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Mapping Tree Canopy in Urban Environments Using Point Clouds from Airborne Laser Scanning and Street Level Imagery

Francisco Rodríguez-Puerta
Carlos Barrera
Borja García
Fernando Pérez-Rodríguez
2 and
Angel M. García-Pedrero
EiFAB—iuFOR, Campus Duques de Soria s/n, Universidad de Valladolid, 42004 Soria, Spain
Föra Forest Technologies sll, Campus Duques de Soria s/n, 42004 Soria, Spain
Department of Computer Architecture and Technology, Universidad Politécnica de Madrid, 28660 Madrid, Spain
Center for Biomedical Technology, Universidad Politécnica de Madrid, 28223 Madrid, Spain
Author to whom correspondence should be addressed.
Sensors 2022, 22(9), 3269;
Submission received: 11 March 2022 / Revised: 18 April 2022 / Accepted: 21 April 2022 / Published: 24 April 2022


Resilient cities incorporate a social, ecological, and technological systems perspective through their trees, both in urban and peri-urban forests and linear street trees, and help promote and understand the concept of ecosystem resilience. Urban tree inventories usually involve the collection of field data on the location, genus, species, crown shape and volume, diameter, height, and health status of these trees. In this work, we have developed a multi-stage methodology to update urban tree inventories in a fully automatic way, and we have applied it in the city of Pamplona (Spain). We have compared and combined two of the most common data sources for updating urban tree inventories: Airborne Laser Scanning (ALS) point clouds combined with aerial orthophotographs, and street-level imagery from Google Street View (GSV). Depending on the data source, different methodologies were used to identify the trees. In the first stage, the use of individual tree detection techniques in ALS point clouds was compared with the detection of objects (trees) on street level images using computer vision (CV) techniques. In both cases, a high success rate or recall (number of true positive with respect to all detectable trees) was obtained, where between 85.07% and 86.42% of the trees were well-identified, although many false positives (FPs) or trees that did not exist or that had been confused with other objects were always identified. In order to reduce these errors or FPs, a second stage was designed, where FP debugging was performed through two methodologies: (a) based on the automatic checking of all possible trees with street level images, and (b) through a machine learning binary classification model trained with spectral data from orthophotographs. After this second stage, the recall decreased to about 75% (between 71.43 and 78.18 depending on the procedure used) but most of the false positives were eliminated. The results obtained with both data sources were robust and accurate. We can conclude that the results obtained with the different methodologies are very similar, where the main difference resides in the access to the starting information. While the use of street-level images only allows for the detection of trees growing in trafficable streets and is a source of information that is usually paid for, the use of ALS and aerial orthophotographs allows for the location of trees anywhere in the city, including public and private parks and gardens, and in many countries, these data are freely available.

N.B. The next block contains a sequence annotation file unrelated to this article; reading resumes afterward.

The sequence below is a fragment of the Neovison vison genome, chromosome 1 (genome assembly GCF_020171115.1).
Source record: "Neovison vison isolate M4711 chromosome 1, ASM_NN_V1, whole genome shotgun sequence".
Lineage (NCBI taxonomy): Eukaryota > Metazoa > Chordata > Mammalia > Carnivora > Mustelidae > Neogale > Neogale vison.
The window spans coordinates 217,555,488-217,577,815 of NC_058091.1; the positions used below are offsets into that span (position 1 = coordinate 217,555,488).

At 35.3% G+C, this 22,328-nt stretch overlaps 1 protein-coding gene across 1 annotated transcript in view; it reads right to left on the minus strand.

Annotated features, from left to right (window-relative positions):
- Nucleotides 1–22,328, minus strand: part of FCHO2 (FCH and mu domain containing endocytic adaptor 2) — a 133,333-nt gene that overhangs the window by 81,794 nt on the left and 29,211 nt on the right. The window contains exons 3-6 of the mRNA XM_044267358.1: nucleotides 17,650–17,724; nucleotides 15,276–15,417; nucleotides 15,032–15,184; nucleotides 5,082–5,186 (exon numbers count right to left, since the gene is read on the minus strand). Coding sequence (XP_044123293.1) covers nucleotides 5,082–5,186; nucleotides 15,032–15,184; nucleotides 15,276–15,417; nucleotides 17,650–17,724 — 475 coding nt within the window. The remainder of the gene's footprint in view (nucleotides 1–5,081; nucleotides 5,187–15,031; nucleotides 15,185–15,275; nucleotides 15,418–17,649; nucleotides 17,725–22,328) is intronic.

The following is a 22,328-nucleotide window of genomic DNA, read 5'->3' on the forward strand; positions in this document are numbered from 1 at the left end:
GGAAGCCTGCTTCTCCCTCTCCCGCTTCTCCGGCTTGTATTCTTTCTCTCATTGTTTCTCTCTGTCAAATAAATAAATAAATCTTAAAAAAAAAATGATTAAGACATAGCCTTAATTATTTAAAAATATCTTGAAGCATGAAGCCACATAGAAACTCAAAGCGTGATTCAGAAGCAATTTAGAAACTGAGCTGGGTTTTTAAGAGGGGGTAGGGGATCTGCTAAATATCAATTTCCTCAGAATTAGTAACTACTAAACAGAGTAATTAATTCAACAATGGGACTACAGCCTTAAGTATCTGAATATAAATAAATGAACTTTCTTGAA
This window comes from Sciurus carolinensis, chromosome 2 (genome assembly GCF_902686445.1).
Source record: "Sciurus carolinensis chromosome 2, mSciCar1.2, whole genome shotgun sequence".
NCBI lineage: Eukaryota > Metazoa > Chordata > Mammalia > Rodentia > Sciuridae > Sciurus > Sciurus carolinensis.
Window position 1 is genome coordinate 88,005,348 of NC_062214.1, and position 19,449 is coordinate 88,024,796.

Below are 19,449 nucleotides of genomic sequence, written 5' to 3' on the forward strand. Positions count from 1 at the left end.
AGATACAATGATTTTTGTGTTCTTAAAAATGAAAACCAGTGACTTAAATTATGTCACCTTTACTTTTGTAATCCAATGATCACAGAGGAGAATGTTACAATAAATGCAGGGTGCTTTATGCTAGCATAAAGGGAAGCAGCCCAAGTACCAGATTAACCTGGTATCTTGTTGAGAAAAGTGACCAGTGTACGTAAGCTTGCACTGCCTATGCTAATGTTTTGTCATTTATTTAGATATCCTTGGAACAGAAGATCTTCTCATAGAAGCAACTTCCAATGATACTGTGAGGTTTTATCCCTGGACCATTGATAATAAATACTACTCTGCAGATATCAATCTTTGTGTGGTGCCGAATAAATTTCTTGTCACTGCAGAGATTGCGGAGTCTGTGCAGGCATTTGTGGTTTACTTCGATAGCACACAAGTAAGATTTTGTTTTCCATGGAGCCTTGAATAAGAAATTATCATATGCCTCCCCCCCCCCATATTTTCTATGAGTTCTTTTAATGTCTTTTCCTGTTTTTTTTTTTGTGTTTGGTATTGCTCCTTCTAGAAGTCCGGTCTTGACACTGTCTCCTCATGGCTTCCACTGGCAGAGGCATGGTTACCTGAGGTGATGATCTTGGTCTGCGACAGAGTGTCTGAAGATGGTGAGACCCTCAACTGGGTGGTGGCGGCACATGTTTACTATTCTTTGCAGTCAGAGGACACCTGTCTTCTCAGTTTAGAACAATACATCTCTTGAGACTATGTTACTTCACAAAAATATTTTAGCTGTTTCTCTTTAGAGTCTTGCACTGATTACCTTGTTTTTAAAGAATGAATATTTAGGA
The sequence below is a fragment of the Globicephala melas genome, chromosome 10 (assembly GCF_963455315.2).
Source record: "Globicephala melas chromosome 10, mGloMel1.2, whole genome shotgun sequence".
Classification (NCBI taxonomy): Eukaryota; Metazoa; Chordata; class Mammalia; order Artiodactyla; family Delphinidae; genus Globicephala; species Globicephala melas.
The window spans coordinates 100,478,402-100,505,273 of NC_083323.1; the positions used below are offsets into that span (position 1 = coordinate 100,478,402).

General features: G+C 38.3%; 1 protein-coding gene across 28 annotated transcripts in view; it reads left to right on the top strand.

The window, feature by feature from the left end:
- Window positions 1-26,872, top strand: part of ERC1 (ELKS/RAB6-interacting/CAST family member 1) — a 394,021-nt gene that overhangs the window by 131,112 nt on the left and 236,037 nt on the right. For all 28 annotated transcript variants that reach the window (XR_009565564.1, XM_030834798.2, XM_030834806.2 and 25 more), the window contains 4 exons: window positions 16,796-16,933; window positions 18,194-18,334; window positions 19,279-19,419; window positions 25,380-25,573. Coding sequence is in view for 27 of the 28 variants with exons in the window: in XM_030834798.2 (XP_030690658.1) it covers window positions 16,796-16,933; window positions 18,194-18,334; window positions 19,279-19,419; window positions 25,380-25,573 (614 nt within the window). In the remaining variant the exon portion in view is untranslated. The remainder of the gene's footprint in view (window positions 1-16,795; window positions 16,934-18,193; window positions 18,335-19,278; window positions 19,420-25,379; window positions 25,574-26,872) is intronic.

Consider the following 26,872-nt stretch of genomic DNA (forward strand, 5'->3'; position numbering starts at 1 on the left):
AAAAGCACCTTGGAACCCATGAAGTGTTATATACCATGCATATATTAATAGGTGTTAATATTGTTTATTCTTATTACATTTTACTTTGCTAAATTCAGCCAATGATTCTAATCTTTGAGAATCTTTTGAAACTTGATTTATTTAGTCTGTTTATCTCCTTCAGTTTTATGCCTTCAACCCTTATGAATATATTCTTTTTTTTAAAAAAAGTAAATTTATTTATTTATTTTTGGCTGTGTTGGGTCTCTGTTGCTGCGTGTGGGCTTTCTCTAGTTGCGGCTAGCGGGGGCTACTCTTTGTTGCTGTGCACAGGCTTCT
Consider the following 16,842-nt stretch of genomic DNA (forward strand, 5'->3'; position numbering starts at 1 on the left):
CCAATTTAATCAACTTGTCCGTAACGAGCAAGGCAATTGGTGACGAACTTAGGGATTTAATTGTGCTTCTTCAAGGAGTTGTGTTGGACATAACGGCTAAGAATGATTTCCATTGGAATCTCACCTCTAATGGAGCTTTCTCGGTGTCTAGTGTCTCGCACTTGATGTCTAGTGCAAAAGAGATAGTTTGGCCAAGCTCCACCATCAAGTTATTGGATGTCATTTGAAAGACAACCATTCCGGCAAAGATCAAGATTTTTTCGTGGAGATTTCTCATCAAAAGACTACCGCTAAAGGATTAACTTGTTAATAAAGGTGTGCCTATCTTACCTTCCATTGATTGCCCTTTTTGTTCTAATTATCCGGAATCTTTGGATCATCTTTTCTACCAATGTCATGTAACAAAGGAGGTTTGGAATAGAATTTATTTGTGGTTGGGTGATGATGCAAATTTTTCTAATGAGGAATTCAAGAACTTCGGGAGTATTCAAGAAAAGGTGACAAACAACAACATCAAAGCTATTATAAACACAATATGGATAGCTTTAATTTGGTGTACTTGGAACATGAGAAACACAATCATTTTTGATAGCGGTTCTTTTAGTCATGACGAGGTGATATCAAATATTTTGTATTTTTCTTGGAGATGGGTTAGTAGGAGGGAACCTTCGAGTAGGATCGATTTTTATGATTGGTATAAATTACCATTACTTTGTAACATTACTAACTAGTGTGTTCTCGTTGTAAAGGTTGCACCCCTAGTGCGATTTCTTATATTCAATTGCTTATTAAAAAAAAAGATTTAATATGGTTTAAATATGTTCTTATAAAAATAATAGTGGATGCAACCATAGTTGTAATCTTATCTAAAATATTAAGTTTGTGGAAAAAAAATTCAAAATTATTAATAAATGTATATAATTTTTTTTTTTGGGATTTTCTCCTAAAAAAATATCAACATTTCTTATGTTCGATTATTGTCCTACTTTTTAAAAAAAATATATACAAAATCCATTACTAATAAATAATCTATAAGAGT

1. Introduction